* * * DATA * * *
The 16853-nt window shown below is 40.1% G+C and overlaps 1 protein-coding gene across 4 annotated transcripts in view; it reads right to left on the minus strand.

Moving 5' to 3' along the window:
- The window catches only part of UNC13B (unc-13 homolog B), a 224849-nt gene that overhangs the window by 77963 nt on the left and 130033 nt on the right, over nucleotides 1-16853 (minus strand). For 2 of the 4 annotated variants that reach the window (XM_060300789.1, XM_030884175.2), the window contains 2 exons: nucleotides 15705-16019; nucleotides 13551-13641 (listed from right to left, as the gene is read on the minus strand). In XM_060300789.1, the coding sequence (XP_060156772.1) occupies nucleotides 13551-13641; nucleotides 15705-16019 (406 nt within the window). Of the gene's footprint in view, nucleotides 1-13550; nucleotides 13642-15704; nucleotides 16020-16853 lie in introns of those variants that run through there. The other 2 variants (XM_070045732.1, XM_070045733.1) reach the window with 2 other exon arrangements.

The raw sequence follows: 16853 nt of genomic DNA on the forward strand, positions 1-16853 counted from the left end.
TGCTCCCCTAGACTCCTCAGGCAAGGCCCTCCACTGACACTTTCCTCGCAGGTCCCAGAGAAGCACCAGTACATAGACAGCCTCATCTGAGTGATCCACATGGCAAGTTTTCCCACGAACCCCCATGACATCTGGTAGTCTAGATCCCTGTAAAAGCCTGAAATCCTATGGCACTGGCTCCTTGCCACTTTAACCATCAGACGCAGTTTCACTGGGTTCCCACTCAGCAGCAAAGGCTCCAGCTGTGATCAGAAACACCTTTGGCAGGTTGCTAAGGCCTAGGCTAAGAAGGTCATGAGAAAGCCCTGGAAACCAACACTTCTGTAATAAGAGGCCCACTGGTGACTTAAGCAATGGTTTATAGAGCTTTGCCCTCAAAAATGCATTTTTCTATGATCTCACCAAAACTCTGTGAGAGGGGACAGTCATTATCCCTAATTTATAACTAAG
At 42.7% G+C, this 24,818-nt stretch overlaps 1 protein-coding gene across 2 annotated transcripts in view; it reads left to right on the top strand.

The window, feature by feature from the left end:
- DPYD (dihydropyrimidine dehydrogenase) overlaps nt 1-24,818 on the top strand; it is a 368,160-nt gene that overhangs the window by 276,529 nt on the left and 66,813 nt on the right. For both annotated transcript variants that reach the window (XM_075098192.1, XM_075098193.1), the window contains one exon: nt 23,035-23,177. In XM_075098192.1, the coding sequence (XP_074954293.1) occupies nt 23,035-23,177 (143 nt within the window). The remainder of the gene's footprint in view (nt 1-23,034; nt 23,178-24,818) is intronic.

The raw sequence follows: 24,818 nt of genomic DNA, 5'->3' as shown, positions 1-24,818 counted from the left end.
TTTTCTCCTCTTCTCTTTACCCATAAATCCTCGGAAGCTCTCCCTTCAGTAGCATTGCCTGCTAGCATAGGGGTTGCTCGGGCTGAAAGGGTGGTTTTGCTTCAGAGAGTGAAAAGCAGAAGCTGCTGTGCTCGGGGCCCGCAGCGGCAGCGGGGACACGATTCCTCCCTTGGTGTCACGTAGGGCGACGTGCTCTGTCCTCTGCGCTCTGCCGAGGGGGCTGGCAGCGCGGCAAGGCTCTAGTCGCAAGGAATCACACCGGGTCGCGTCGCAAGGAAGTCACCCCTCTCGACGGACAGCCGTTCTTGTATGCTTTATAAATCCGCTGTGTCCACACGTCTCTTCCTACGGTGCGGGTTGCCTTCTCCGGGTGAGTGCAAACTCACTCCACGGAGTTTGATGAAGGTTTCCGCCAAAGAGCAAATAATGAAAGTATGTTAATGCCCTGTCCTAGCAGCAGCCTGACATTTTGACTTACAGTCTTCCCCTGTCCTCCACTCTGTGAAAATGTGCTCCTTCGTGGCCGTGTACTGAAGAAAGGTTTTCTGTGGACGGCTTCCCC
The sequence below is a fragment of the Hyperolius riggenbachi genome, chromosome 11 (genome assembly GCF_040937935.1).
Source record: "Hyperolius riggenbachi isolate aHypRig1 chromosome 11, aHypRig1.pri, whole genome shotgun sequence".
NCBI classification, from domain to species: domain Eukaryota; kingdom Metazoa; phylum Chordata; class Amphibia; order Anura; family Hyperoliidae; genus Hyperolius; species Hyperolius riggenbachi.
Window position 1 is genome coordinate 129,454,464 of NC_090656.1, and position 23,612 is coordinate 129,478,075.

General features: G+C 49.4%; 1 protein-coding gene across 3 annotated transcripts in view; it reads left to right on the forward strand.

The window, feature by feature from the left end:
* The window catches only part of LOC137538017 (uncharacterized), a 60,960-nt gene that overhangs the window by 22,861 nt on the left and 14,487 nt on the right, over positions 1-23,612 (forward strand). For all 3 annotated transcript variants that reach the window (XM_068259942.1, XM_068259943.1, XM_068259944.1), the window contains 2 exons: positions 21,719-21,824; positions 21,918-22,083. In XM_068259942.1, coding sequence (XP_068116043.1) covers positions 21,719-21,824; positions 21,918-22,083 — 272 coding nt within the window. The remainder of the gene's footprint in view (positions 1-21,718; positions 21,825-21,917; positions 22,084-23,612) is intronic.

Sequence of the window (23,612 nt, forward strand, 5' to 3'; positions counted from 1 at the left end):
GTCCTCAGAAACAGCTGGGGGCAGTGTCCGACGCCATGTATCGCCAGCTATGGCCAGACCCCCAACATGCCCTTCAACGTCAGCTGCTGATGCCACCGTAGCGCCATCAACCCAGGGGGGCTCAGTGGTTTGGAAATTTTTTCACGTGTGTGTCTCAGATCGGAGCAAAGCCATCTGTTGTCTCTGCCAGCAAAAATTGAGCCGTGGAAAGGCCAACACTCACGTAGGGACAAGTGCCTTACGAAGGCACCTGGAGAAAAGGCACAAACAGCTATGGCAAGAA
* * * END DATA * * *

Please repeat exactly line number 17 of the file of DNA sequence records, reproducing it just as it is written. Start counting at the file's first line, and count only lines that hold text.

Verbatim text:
* The window catches only part of LOC137538017 (uncharacterized), a 60,960-nt gene that overhangs the window by 22,861 nt on the left and 14,487 nt on the right, over positions 1-23,612 (forward strand). For all 3 annotated transcript variants that reach the window (XM_068259942.1, XM_068259943.1, XM_068259944.1), the window contains 2 exons: positions 21,719-21,824; positions 21,918-22,083. In XM_068259942.1, coding sequence (XP_068116043.1) covers positions 21,719-21,824; positions 21,918-22,083 — 272 coding nt within the window. The remainder of the gene's footprint in view (positions 1-21,718; positions 21,825-21,917; positions 22,084-23,612) is intronic.